“He didn’t understand why I was doing it in the first place and when I tried to explain he was really dismissive,” Brown said. “Having that first interaction with the protest set the tone for how much worse it would become throughout the 2017-2018 season.”
Brown believes that her position as the top-ranked player on the team prevented her from being asked to leave. Despite “silent hostility” from some teammates — they would move away from her during stretches or avoid her during meals when they were traveling — she didn’t bring her concerns to the Title IX commission on campus, fearing that no one would do anything about them. While some teammates would help her as she knelt and sent supportive texts to her after meets, Brown said they feared “stirring up trouble” and that these acts of support were limited to “the background.”
Given how close she’d been with many of her teammates, training “together 20 hours a week, 5 days a week,” this presented a dilemma of its own.
“It’s difficult because I want to like them as a person, [but at the same time they were] complicit in racism,” Brown said.
Since then, Brown said, several of these teammates, who she “still [has] love for,” have reached out to her and apologized for their previous hesitance to support her publicly.
Brown says that she privately messaged Lavallee twice to no avail before publicizing her concerns on Instagram this month.
She added that they had a productive conversation on June 16. Lavallee confirmed in an email that they had spoken, but asked that the contents of their discussion remain private. He referred to the 2017 Aggie article, in which he said that he and his colleagues “voiced full support of her freedom of expression.”
Katy Nogaki, another former member of the team and a human development major who graduated in 2017, said in an email that she acknowledged and respected Brown’s work surrounding social justice issues and recognized the need to address these problems. She disagreed, however, with the way that Brown portrayed Lavallee and the UC Davis gymnastics team in the media. She was particularly concerned with Brown’s allegation in the Davis Enterprise article that some of her teammates were concerned about Black faculty and students attending Senior Night and spoke to her about it.
“During my five years as a member of the team (2012–2017), Alexis never personally expressed to me any of her concerns, hardships, difficulties, problems, etc., with regard to her experiencing any type of racism by the coaching staff or teammates,” Nogaki said. “If she had done so, I know I would have taken the time to try to understand her, empathize with her, and help her to the best of my ability, and I would still do the same today.”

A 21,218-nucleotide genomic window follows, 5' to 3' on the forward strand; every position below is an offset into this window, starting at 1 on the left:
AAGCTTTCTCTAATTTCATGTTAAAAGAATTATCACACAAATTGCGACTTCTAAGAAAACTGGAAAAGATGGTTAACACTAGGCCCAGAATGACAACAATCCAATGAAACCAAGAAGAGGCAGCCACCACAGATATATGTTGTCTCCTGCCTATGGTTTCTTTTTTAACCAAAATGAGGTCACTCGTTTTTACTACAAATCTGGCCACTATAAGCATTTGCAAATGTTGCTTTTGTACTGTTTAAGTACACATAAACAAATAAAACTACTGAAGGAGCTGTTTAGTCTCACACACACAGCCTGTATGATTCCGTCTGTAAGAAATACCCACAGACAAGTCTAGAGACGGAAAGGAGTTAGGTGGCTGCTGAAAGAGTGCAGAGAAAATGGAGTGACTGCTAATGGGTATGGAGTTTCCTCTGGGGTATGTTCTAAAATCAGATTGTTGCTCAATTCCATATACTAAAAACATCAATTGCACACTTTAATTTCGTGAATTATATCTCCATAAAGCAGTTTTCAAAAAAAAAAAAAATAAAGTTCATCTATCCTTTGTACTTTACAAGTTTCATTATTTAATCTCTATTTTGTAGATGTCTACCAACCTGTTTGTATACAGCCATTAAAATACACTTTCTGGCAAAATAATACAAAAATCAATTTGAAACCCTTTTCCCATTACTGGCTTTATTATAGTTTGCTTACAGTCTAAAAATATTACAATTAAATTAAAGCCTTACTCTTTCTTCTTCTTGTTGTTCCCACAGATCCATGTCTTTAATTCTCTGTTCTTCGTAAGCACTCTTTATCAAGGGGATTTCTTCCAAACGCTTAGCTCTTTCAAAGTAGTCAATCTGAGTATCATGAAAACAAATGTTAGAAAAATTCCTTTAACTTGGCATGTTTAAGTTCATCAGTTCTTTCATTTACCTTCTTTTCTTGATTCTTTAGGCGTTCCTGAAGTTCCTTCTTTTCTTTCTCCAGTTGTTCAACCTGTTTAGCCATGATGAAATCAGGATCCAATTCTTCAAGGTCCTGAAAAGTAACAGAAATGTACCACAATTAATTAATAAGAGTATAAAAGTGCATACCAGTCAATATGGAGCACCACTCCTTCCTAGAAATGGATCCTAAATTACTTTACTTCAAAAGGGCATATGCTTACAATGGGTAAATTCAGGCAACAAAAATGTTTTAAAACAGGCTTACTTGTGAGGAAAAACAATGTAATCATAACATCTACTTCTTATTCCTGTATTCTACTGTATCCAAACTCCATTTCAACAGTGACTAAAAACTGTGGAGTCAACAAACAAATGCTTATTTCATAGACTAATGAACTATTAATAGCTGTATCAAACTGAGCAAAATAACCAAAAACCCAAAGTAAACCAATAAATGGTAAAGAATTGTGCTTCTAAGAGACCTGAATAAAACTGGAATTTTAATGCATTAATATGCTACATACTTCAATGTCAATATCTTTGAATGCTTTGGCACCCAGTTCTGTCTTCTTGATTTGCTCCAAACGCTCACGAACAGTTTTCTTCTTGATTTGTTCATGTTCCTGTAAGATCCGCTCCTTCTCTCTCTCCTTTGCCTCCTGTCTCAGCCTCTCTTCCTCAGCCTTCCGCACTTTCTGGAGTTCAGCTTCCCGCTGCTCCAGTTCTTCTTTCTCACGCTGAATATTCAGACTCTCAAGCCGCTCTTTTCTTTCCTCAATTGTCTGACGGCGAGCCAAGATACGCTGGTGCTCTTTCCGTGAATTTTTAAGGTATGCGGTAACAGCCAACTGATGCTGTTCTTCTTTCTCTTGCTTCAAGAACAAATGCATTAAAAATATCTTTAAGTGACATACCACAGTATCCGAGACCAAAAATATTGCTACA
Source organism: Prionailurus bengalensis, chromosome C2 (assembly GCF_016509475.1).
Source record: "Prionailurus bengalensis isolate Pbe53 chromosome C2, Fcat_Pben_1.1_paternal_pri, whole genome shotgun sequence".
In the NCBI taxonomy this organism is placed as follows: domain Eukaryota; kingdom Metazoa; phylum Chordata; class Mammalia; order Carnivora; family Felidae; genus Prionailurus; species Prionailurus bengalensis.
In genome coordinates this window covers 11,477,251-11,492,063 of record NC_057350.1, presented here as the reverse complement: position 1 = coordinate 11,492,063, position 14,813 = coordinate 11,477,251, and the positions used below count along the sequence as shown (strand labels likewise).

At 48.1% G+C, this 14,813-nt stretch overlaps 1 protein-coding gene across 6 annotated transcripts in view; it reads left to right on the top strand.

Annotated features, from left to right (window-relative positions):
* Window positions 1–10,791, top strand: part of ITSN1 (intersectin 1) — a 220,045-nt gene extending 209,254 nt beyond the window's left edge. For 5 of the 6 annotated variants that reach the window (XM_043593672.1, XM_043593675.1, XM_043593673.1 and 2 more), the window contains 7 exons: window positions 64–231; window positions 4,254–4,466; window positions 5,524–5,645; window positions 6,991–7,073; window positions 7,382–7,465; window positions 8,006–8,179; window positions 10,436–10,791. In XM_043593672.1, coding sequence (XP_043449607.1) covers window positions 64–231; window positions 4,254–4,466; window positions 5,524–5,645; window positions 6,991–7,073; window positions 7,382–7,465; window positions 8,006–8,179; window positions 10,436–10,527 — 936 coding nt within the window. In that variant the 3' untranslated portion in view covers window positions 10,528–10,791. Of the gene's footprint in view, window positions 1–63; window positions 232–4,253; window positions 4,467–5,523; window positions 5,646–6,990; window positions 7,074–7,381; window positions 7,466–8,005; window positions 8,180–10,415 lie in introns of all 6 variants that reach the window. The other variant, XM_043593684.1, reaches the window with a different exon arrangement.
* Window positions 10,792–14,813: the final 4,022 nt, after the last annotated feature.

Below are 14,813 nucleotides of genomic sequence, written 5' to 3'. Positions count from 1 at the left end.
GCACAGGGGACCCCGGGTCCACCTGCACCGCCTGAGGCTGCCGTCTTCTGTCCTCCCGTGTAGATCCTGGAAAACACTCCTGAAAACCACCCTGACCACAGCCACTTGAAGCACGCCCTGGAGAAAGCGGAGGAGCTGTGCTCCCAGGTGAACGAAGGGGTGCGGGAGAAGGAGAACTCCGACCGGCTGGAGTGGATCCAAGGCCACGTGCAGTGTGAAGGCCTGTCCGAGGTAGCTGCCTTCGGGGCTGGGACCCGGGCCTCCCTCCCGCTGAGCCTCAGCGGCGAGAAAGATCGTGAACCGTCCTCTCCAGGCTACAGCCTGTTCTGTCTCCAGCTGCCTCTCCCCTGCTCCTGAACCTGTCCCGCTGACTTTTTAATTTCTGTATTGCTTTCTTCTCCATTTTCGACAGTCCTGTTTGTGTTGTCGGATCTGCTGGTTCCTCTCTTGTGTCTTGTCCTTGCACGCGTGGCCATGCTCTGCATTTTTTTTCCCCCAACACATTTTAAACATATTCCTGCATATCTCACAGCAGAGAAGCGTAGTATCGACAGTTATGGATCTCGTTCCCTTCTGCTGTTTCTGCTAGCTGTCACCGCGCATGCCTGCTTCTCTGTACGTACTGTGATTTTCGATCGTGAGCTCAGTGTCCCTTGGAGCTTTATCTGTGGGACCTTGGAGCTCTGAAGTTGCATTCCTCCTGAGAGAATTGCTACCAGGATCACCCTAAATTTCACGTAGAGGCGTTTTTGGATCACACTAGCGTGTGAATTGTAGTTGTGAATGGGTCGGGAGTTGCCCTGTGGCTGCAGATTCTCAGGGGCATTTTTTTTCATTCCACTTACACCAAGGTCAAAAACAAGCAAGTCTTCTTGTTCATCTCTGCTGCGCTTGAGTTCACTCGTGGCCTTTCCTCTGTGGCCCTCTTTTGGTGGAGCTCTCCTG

Other members of the team could not be reached for comment.
On June 7, the UC Davis gymnastics team posted on their Facebook page, pledged to be anti-racist and expressed support for the Black Lives Matter movement.
The following day, Lavallee posted on the page as well.
“As the Head Coach of UC Davis Gymnastics, I firmly stand with the Black Lives Matter movement,” he wrote. “We must use this opportunity to implement strong and lasting change. While I do not have all the answers, I will continue to look inward, listen and learn so we can move forward together. As a team, we will seize the opportunity to reject racism, celebrate diversity and commit to a safe, inclusive and welcoming environment.”
Responding to Brown’s allegations in an email, Kevin Blue wrote that Athletics “expressed regret for failing to take proactive anti-racist action and for at times not providing enough support to our Black student-athletes.” He said that his June 11 communication outlines “action steps, and future steps that we are planning to take, to increase the intensity of our efforts to combat racism.”
The athletics department has also publicly committed to a more rigorous diversity plan, outlined in the June 11 statement. Dwight Smith, the director of Diversity, Equity, and Inclusion (DEI), is currently involved in the athletic department’s efforts to prevent these incidents from occurring again. Smith, who played for the UC Davis football team, was hired as an advisor in 2018 and stepped into the DEI role in 2019.
“As a black UC Davis football alum, I deeply appreciate the brave knee [Brown] took and her unwavering commitment to awareness-building and progress, both during her time at UC Davis and now,” Smith said via email. “Since I joined the department we have been taking aggressive action to systematize our department’s holistic commitment to diversity, equity, and inclusion which includes our resolve to combat anti-black racism specifically.”
Brown commented that while she appreciates Smith’s hiring as a “great first step,” diversity work should not be solely his responsibility as a Black man.
She hopes that white members of the department will help “amplify Black voices,” perhaps by reaching out to Black athletes individually to gauge what their experiences have been.
“The [department] is trying to […] make great change, but we have to remember that we can’t ask white folks to head the Black revolution no matter how well-intentioned they are,” Brown said.
She also expressed concern about the scarcity of Black coaches, staff and professors at the university, and emphasized that the racism she faced isn’t unique to the UC Davis gymnastics team.
“Although my experiences were in gymnastics, [they also extend] to the community at large at UC Davis,” Brown said.
Written by: Rebecca Bihn-Wallace — firstname.lastname@example.org